Specifying shorter range

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NeilK
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Specifying shorter range

Postby NeilK » Sun Aug 05, 2012 9:06 pm

Before I look a complete dork in public I thought I'd pitch this one on the Forum to see if there has been earlier conversation on the subject of specifying cars with even more limited range than is common. (I am new to the Society)

The thinking goes like this: I live on an island and I drive 8 miles to work. On a big day I may drive 50 miles, but that will involve being parked for several hours at locations with charging points. I am unlikely to need a car that will do more than 50 miles on a charge. So has anybody spoken to the manufacturers and asked for this to be an item one can specify.

It seems odd that I can get pointless items like the paint colour specified or the wheel trims in a ICE car and I can specify the engine size or way the roof folds up, but I cannot specify the size of petrol tank in it. Obviousy no-one ever asks, so range is a function of 'economy' not volume of fuel carried.

If an EV is basically 3x the cost of an average ICE vehicle of the same size then is it fair to assume that the additional 200% is probably the battery cost? (the engine and electic motor probably being comparable). So if I asked for a half size battery then would that reduce my vehicle costs by 1/3? Has anybody tried this on with the manufacturers?

If anybody has got any comment or suggestion then I'd be glad to hear.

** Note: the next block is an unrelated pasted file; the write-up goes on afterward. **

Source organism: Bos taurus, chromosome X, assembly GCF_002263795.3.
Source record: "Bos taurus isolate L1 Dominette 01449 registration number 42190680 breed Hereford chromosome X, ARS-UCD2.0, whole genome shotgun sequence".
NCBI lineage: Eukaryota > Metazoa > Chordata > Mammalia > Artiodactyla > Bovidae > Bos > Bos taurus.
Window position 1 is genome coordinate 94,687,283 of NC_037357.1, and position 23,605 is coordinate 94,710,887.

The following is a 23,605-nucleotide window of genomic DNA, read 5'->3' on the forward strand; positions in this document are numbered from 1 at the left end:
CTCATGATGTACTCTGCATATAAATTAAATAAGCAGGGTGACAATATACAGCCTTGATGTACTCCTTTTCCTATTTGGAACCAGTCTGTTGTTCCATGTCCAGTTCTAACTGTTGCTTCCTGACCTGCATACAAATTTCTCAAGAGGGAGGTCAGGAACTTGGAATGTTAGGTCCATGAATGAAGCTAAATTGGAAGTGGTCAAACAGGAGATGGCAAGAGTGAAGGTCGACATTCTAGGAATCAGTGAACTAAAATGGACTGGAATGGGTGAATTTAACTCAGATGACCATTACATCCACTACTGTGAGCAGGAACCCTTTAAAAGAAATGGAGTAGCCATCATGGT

Thanks,

Neil

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Kevin Sharpe
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Re: Specifying shorter range

Postby Kevin Sharpe » Sun Aug 05, 2012 9:15 pm

NeilK wrote:If anybody has got any comment or suggestion then I'd be glad to hear.
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Kevin Sharpe - Founder and Patron for UK registered charity Zero Carbon World. Founder and Chairman Mainpine Group. http://about.me/kevinsharpe

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timpootle
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Re: Specifying shorter range

Postby timpootle » Mon Aug 06, 2012 3:06 pm

Up until very recently, what was offerred was less than anybody wanted.

The new Tesla S can be specified with 3 different batteries (160 miles, 250, 300), so that is getting to the way you are thinking, but for the Nissans and Renaults of this world I think the answer is no. The battery is a major part of the car design and they couldn't fit a smaller one even if they wanted to.

But you could. I'm guessing you don't want to get your hands dirty as you have mentioned speaking to manufacturers. There are still low-range cars available in the quadricycle class (Gwiz, Mega-City, that sort of thing) or as Kevin says, the shiny new Twizy. It really depends how much room you need, weight you will carry, that sort of thing.

/2p
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Re: Specifying shorter range

Postby GregsGarage » Mon Aug 06, 2012 6:11 pm